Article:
New Delhi: The empowered group of ministers (EGoM) to consider raising fuel prices has been deferred, signalling the government’s reluctance to tackle a political hot potato that is needed to bolster public finances but could stoke inflation.
Any hike in prices of diesel and gasoline is expected to be small, given the political sensitivity of such a move for hundreds of millions of poor who form the bedrock of support for the government.
Even a small rise would help limit the government’s fuel subsidy burden to a budgeted $5.2 billion for 2011-12 and help it meet its fiscal deficit target of 4.6%.
But the government also appears wary of the effect of raising fuel prices on headline inflation, which is now just under 9%. Even a 10% hike in petrol and diesel prices would add around 70 basis points directly to headline inflation.
Oil minister S. Jaipal Reddy said on Tuesday the EGoM, which was due to convene late on Wednesday, would meet instead on 17 or 18 May.
One government source said the deferment was because of the unavailability of finance minister Pranab Mukherjee, who heads the panel, as he was busy with election results in an eastern Indian state.
One oil ministry source said the government could consider raising diesel prices by more than 4 rupees a litre, the steepest hike in about a decade.
The oil ministry source said the government had also been urged to raise prices of cooking gas and kerosene, used by hundreds of millions of middle class and poor Indians.
“We have given a set of options, but EGoM will take a view because all the time we can not take politically pleasant decisions,” the source said.
Window of opportunity
The government last raised petrol prices in January and has since repeatedly put off any decision on further increases in the face of a series of state elections. Those elections are now over, and the next major round of polls are not due until early next year.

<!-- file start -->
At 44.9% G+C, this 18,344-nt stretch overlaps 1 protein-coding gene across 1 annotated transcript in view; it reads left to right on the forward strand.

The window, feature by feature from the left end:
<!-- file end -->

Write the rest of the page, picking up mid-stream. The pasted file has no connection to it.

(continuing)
The next session of parliament is also not due until July, giving the government enough time to recover from any opposition protests over raising of fuel prices.
The government is hoping for a good monsoon and is banking on current lower global crude prices for an easing of inflation to help soften the blow.
Raising prices could help shore up the bottom line of oil-related firms, which have not revised petrol prices since January, when global oil prices were below $100/barrel. Diesel prices were last raised in November.
In contrast, China last month raised gasoline and diesel prices by about 5%.
The oil sector is one of the biggest contributors to federal revenues as fuel taxes in India, which imports about 80% of its oil needs, are among the highest in the region, making up 46% of pump prices of petrol and 31% of diesel.
The federal government has partially compensated state fuel retailers through cash subsidies.
The country’s largest fuel retailer, Indian Oil last month said its debt is growing by Rs 50-60 every month.
Indian refiners’ are also taking a daily hit on the sale of subsidised fuel.